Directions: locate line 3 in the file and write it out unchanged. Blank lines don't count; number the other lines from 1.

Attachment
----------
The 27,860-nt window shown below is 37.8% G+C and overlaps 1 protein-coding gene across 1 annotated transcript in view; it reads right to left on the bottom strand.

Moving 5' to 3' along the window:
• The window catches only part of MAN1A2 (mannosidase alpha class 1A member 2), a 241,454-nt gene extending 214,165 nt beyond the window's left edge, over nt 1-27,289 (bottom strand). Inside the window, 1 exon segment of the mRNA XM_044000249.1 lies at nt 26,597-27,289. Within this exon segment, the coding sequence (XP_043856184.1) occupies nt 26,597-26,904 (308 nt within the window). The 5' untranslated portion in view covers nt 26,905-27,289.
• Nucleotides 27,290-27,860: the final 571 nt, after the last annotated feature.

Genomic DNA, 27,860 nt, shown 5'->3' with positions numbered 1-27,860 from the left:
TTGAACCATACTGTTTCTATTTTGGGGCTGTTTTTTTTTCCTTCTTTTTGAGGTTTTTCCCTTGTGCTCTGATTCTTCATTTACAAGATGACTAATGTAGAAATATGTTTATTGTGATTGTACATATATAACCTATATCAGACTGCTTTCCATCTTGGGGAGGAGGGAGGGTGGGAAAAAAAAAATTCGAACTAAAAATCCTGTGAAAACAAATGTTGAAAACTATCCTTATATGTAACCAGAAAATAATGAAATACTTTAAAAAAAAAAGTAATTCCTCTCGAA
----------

• The window catches only part of MAN1A2 (mannosidase alpha class 1A member 2), a 241,454-nt gene extending 214,165 nt beyond the window's left edge, over nt 1-27,289 (bottom strand). Inside the window, 1 exon segment of the mRNA XM_044000249.1 lies at nt 26,597-27,289. Within this exon segment, the coding sequence (XP_043856184.1) occupies nt 26,597-26,904 (308 nt within the window). The 5' untranslated portion in view covers nt 26,905-27,289.